CUYAHOGA FALLS -- Mystery solved.
Al Klaben of Kent gave the answer to the question nagging so many about his lot on the corner of Front Street and Oak Park Boulevard: What is he building?
As it turns out, the property is being developed into a microbrewery and restaurant at 2821 Front St. that its owners hope to open by the end of this year or beginning of next year.
On April 17, Klaben told City Council he bought the former Holland Oil gas station on Front Street in 2011 to open a used car lot. Soon after the deal closed, he realized the lot lacked sufficient frontage, and he gathered from conversations with neighbors getting a variance would be difficult.
"So I wondered why I purchased the property," Klaben said.
"Within the next month or two I heard that they were going to take the dams out," he continued. "I thought this could become an attractive property not only from the street side but also from the river" which borders the eastern edge of his land. Klaben said that was when he began to envision how he could improve the appearance of the property.
"The question I've gotten every day since I started working on it is, 'What's this going to be?'" Klaben said. "We started off by making up stuff. Then we came up with some real stories that never materialized."
Klaben said when the city began talking about removing its two dams he started to hear a lot about kayaking becoming popular on the river, and he realized the state of his property would not attract kayakers. He said he knew if he was going to cater to those travelers on the river, he was going to have to make a way for them to come ashore and walk up to his establishment.
He cleaned up the property, a process which included removing trees behind the building. This made some of his neighbors unhappy, he said, and someone contacted the Army Corps of Engineers (ACE) who paid Klaben a visit, the first of several, in March 2012, and told him he shouldn't have cut down trees in this area because it is a wetland, but because he left the stumps "it was OK."
"It's been a learning experience," Klaben said.
Klaben said he also cleaned out the river off of his property, pulling out three engine blocks, 53 old tires and so many car batteries he lost count. Because that work took him into the river, it brought on another visit by the ACE. Fortunately, he said, the city allowed him to "tack on" to the city's permit from the ACE to be in the river for cleanups. Klaben said through that permit he was able to go back into the river with equipment and clear away concrete and rebar that was left behind by a past bridge replacement project.
He went on to tell how he tried to plant grass on his hill and a subsequent downpour washed away topsoil he had hauled in a spread on the hill. That triggered a third visit by the ACE that was concerned about erosion in the wetland. Agreeing to haul away the topsoil, Klaben said he avoided a fine. Klaben then began building a retaining wall out of concrete. Requesting discarded sections of sidewalks from Silver Lake, the city and other sources, he was able to recycle more than 20 miles of sidewalk.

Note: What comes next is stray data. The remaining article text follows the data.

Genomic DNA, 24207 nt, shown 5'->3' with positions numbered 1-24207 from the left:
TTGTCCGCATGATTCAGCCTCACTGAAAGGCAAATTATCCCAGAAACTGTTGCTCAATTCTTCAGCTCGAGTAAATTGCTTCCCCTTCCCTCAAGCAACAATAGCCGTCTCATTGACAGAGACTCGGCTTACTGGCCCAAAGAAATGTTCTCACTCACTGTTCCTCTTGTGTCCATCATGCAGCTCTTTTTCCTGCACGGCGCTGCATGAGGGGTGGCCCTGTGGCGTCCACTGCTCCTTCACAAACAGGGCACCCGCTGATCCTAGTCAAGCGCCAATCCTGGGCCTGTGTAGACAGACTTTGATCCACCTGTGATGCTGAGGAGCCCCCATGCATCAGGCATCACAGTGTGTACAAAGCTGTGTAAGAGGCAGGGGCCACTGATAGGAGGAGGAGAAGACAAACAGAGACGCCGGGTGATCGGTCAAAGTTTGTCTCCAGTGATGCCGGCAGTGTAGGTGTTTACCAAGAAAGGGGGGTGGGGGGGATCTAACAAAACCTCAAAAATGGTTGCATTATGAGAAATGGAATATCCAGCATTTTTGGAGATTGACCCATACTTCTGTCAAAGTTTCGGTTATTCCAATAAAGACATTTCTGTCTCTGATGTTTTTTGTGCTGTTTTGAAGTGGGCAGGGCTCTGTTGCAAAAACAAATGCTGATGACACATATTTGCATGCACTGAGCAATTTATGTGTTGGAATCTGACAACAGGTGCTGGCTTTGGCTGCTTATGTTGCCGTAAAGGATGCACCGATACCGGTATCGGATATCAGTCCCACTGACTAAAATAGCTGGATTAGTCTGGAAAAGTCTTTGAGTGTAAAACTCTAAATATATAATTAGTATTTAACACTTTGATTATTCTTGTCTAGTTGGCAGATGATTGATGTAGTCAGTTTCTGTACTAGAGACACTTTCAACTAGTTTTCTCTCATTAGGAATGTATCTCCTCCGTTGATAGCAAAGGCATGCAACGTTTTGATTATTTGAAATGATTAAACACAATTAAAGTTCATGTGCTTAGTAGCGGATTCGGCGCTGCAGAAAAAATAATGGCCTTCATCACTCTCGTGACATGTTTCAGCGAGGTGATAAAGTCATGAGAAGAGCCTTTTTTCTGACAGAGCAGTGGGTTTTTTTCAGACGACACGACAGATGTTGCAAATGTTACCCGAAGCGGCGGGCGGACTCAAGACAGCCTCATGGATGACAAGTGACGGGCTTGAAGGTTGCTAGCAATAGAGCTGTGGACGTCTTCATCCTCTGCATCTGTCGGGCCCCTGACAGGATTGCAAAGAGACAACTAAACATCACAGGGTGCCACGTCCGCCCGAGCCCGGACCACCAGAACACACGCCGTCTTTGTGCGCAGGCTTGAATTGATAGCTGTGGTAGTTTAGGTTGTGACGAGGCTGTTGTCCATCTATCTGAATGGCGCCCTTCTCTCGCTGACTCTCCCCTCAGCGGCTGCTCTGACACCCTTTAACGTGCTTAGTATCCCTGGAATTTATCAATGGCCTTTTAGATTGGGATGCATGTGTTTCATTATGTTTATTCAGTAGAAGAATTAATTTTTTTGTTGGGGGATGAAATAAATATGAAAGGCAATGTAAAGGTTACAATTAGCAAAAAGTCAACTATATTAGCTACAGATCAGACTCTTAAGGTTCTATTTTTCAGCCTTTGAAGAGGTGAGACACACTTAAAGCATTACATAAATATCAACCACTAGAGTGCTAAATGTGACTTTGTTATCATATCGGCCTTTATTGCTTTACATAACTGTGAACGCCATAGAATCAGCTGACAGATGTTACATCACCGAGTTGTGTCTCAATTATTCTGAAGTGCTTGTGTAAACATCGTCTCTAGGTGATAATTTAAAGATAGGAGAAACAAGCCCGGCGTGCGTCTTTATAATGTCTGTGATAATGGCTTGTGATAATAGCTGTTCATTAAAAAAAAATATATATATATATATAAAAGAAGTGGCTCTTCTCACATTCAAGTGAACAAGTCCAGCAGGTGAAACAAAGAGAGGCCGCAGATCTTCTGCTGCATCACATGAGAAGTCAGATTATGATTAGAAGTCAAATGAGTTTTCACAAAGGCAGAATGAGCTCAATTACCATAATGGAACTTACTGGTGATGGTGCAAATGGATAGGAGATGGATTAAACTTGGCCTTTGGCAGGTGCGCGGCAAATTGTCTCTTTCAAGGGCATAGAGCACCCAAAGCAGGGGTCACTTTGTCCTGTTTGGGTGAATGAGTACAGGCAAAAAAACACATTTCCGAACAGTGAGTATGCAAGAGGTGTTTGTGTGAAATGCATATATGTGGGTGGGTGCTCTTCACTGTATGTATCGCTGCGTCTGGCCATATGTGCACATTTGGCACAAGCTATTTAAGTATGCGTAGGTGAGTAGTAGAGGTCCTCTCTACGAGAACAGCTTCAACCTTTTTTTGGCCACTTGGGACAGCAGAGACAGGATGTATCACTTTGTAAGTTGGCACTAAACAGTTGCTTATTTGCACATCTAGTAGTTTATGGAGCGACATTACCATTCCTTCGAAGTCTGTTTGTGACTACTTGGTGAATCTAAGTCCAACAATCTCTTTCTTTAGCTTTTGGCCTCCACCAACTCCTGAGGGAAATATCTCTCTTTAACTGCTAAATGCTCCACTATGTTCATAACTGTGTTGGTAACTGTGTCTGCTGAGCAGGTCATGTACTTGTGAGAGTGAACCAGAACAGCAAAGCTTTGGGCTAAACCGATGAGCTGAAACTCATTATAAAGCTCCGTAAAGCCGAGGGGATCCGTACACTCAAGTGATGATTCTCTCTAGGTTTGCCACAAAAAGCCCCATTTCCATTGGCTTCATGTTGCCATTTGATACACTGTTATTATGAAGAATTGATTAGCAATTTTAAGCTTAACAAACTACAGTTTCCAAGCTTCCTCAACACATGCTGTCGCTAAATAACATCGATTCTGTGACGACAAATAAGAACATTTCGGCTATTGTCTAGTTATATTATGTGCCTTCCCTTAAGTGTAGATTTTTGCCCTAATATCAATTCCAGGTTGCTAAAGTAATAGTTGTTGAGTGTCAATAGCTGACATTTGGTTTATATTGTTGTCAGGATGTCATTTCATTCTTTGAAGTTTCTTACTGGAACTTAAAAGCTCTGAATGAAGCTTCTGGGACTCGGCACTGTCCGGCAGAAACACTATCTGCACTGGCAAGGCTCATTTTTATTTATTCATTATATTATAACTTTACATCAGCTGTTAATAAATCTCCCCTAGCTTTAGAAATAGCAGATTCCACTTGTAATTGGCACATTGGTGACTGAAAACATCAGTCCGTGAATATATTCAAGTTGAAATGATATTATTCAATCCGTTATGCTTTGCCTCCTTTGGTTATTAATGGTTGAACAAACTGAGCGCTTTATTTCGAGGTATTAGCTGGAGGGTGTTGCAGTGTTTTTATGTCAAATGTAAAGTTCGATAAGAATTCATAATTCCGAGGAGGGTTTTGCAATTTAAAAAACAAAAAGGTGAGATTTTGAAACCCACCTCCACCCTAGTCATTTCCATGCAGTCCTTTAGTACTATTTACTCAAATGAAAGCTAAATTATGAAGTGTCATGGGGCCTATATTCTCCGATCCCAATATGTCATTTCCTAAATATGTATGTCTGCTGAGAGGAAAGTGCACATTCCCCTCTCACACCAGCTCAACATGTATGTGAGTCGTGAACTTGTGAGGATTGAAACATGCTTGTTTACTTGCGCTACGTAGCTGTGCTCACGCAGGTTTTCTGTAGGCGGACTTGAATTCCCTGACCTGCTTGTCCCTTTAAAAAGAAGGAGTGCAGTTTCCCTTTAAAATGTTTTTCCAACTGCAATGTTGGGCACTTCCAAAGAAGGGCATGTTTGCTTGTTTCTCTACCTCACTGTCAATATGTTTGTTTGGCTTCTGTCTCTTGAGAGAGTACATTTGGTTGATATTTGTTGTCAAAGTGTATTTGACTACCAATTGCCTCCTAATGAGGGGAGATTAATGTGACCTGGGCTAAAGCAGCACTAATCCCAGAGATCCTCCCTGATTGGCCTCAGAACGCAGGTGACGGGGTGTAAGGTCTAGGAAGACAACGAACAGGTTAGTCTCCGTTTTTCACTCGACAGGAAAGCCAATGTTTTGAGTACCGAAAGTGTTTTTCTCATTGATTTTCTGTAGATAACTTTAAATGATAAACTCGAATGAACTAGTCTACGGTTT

Klaben said he found a purpose for his property when his daughter, Kim McFarlane, told him she and her husband, Keith, and his three partners needed a home for their business, Missing Mountain Brewing Company. McFarlane said the name is inspired from their love of winter mountain sports. "Ten years ago we all considered moving west into Colorado, but we couldn't pull the trigger," he told the Falls News-Press. "We just love living in Northeast Ohio too much to justify moving out west. We have always said that we love the beauty and culture of this area but the only thing it was 'missing' for us was a 'mountain.'"
The next steps
Klaben said he needs additional space to erect a building to house Missing Mountain's brewing equipment. To encourage and facilitate economic development, the city is proposing to transfer the 25 foot wide parcel of land to the CIC, according to Diane Sheridan, the city's director of community development. The property is located at the northeast existing property line of 2821 Front St., she said.
The CIC will then sell the parcel of land to Mr. Klaben in an amount to cover all title work and any other miscellaneous expense that will ensure the city and the CIC are made whole, Sheridan said. "We anticipate the title work to be in the neighborhood of $2,000 to $3,000." Sheridan added CIC cannot make any profit on this property transfer; however should there be any profits, 100 percent of the profits would be returned to the city.
Sheridan said 2821 Front Street LLC, the name of Klaben's development company, also is requesting a 10-year, 50 percent tax abatement on a structure to contain manufacturing equipment for Missing Mountain Brewery Company as well as new improvements to the existing building. The manufacturing facility will supply the adjoining structure that will house a restaurant and tap room. The estimated amount to be invested by the enterprise to establish and occupy the structures is a little more than $1 million, she said.
With the abatement, Missing Mountain Brewery will open its manufacturing facility, restaurant and tap room on the corner of Front Street and Oak Park Boulevard. Immediate hiring will include two full-time and six part-time employees with an annual payroll of $250,000, the development director said. In addition to these employees, additional employees will be hired for such positions as laborers, retail sales and servers.
"Assuming an abatement is granted, the improvements are made and assuming a $300,000 increase in valuation; property taxes could increase from $5,000 annually to almost $9,000 annually, of which $5,800 will be directed to the Cuyahoga Falls City School District," Sheridan said.
City Council's next meeting is April 24 at 6:30 p.m. In the Natatorium, 2345 Fourth St.